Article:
For the steak lover, this month’s recipe and pairing will have you over the moon. Many people are afraid to prepare a tenderloin in their own home, but I urge you to give it a try. It’s all about patience, as most home chefs under-season, under-sear, and then overcook. Remember, seasoning at the beginning of a recipe brings out flavor, while seasoning at the end makes foods salty. As for the sear, it’s really about getting your pan as hot as possible. I personally like to use cast iron, which absorbs and distributes heat evenly. Read through the whole recipe before starting, and don’t be intimidated by the amount of steps here. Remember that a number of these items can be prepared ahead of time.
Tenderloin with Gorgonzola Cheese Mousse
“This steak is cut from the beef tenderloin, part of the short loin primal. It is greatly desired for being the most tender cut of beef. Several steaks are actually cut from this region, including the Filet Mignon, Chateaubriand, and Tournedos. Ask your butcher to trim the excess fat and cut your pieces 8-10 Oz.” — Executive Chef Juan Carlos Mendoza
Note: The mousse can be made ahead of time and refrigerated in an airtight container for up to one week. Bring to room temperature before using.
1/2 cup toasted walnuts
1/3 pound soft Gorgonzola cheese, room temperature 3 tablespoons heavy cream
Sea salt and freshly ground pepper
- To toast nuts: Preheat oven to 350 degrees. Place nuts on a parchment-covered baking sheet and bake until lightly browned and fragrant, about 5 minutes. Let nuts cool completely before chopping.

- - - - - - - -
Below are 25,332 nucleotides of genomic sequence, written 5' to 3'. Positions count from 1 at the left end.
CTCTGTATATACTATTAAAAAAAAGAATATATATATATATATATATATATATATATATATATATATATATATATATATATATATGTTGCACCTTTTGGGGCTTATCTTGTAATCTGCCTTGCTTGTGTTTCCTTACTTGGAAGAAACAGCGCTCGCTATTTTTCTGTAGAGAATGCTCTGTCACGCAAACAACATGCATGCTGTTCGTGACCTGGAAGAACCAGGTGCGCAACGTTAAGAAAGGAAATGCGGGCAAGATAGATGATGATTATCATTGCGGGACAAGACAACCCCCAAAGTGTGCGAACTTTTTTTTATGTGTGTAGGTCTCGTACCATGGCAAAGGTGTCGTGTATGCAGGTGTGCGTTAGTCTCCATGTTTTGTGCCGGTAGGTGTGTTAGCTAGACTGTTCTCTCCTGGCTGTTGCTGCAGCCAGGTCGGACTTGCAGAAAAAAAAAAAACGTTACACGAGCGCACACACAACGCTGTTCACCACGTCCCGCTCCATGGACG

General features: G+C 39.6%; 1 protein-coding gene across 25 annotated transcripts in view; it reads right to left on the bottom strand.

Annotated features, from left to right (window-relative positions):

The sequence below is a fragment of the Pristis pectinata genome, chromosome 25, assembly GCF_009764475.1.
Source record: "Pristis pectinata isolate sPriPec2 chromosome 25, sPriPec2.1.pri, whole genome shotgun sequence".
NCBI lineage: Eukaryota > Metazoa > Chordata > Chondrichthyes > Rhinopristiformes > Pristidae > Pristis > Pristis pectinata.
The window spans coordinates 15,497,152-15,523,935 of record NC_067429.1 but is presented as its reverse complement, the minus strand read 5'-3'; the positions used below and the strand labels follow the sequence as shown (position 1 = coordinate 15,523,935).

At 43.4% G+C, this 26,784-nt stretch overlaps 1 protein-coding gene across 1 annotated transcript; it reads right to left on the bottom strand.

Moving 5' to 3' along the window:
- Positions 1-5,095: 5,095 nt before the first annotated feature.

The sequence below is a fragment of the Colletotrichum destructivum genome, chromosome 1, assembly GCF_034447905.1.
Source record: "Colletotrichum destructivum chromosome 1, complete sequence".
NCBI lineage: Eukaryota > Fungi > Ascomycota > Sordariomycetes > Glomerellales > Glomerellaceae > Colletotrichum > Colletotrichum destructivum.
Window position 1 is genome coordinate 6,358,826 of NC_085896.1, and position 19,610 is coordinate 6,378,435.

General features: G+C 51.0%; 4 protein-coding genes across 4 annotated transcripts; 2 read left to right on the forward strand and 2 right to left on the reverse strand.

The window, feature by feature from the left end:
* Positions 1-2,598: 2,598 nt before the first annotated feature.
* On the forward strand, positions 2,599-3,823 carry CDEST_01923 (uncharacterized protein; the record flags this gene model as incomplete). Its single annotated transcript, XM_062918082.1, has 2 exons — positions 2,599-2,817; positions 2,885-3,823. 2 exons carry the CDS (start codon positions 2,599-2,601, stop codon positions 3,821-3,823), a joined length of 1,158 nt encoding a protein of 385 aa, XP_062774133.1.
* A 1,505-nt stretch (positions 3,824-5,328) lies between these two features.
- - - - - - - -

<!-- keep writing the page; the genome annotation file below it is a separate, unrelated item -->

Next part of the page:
- Finely chop the nuts in the work bowl of a small food processor. Crumble the cheese into the bowl and add the cream and salt and pepper to taste, then process until completely smooth, scraping sides when necessary.
- Place into a piping bag to hold for plating. (Also, if you don’t have a piping bag, a Ziploc bag with the tip of one corner sliced off can do the trick.) Make sure to serve at room temperature.
Oven-Baked Horseradish Mashed Potatoes
2 pounds Idaho or Yukon Gold potatoes
½ cup (1 stick) unsalted butter at room temperature
1 cup sour cream
¼ cup prepared horseradish
1 tablespoon salt, plus more to taste
1 teaspoon freshly ground black pepper
- Place the potatoes into a large pot and fill pot with enough water to cover the potatoes by at least an inch.
- Bring to a boil over medium-high heat and cook until the potatoes are tender, about 20 minutes.
In a separate pot, bring to boil the heavy cream, then reduce the heat until you maintain a simmer on medium-low heat.
- Drain water from potatoes, pat dry with paper or kitchen towels, then peel. (Note: You can also peel the potatoes before cooking, but for a richer flavor I prefer to cook them with the skin on.)
- Break up butter over potatoes in a large bowl. Smash the butter into the potatoes with a potato masher or by pressing potatoes against side of bowl with a large spoon. Add heavy cream, horseradish, salt and pepper, and continue to mash until the potatoes have the desired consistency. Season to taste with additional salt and pepper if necessary.
- At this time, your potatoes can be held in a bowl with a piece of plastic wrap firmly covering the entire surface until you are almost done with your steaks.